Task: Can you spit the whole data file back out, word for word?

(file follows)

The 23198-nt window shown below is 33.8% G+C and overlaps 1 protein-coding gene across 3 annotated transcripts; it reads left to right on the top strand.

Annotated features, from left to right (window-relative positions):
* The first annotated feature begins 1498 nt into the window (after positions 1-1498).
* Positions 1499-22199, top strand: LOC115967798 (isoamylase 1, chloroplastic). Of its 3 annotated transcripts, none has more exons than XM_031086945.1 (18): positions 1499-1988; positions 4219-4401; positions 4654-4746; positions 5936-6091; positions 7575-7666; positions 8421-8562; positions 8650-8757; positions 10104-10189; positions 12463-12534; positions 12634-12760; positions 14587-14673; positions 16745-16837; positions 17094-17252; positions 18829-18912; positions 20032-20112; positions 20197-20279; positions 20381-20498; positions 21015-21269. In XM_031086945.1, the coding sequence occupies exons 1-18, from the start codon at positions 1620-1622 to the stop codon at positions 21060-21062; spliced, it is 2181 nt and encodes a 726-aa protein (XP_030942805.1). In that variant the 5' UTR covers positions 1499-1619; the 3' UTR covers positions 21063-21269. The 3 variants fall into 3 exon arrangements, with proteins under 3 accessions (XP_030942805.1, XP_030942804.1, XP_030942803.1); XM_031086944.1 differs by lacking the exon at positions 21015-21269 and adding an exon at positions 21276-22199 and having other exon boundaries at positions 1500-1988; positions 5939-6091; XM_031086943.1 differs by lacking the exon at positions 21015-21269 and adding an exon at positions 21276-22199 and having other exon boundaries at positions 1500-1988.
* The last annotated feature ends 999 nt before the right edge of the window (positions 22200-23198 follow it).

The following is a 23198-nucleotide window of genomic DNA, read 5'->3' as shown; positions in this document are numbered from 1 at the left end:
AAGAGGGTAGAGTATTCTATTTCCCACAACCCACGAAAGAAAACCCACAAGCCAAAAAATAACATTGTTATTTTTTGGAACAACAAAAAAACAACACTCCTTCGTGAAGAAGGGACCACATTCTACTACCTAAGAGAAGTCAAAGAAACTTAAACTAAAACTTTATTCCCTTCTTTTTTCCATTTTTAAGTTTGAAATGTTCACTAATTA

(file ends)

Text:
The 23198-nt window shown below is 33.8% G+C and overlaps 1 protein-coding gene across 3 annotated transcripts; it reads left to right on the top strand.

Annotated features, from left to right (window-relative positions):
* The first annotated feature begins 1498 nt into the window (after positions 1-1498).
* Positions 1499-22199, top strand: LOC115967798 (isoamylase 1, chloroplastic). Of its 3 annotated transcripts, none has more exons than XM_031086945.1 (18): positions 1499-1988; positions 4219-4401; positions 4654-4746; positions 5936-6091; positions 7575-7666; positions 8421-8562; positions 8650-8757; positions 10104-10189; positions 12463-12534; positions 12634-12760; positions 14587-14673; positions 16745-16837; positions 17094-17252; positions 18829-18912; positions 20032-20112; positions 20197-20279; positions 20381-20498; positions 21015-21269. In XM_031086945.1, the coding sequence occupies exons 1-18, from the start codon at positions 1620-1622 to the stop codon at positions 21060-21062; spliced, it is 2181 nt and encodes a 726-aa protein (XP_030942805.1). In that variant the 5' UTR covers positions 1499-1619; the 3' UTR covers positions 21063-21269. The 3 variants fall into 3 exon arrangements, with proteins under 3 accessions (XP_030942805.1, XP_030942804.1, XP_030942803.1); XM_031086944.1 differs by lacking the exon at positions 21015-21269 and adding an exon at positions 21276-22199 and having other exon boundaries at positions 1500-1988; positions 5939-6091; XM_031086943.1 differs by lacking the exon at positions 21015-21269 and adding an exon at positions 21276-22199 and having other exon boundaries at positions 1500-1988.
* The last annotated feature ends 999 nt before the right edge of the window (positions 22200-23198 follow it).

The following is a 23198-nucleotide window of genomic DNA, read 5'->3' as shown; positions in this document are numbered from 1 at the left end:
AAGAGGGTAGAGTATTCTATTTCCCACAACCCACGAAAGAAAACCCACAAGCCAAAAAATAACATTGTTATTTTTTGGAACAACAAAAAAACAACACTCCTTCGTGAAGAAGGGACCACATTCTACTACCTAAGAGAAGTCAAAGAAACTTAAACTAAAACTTTATTCCCTTCTTTTTTCCATTTTTAAGTTTGAAATGTTCACTAATTA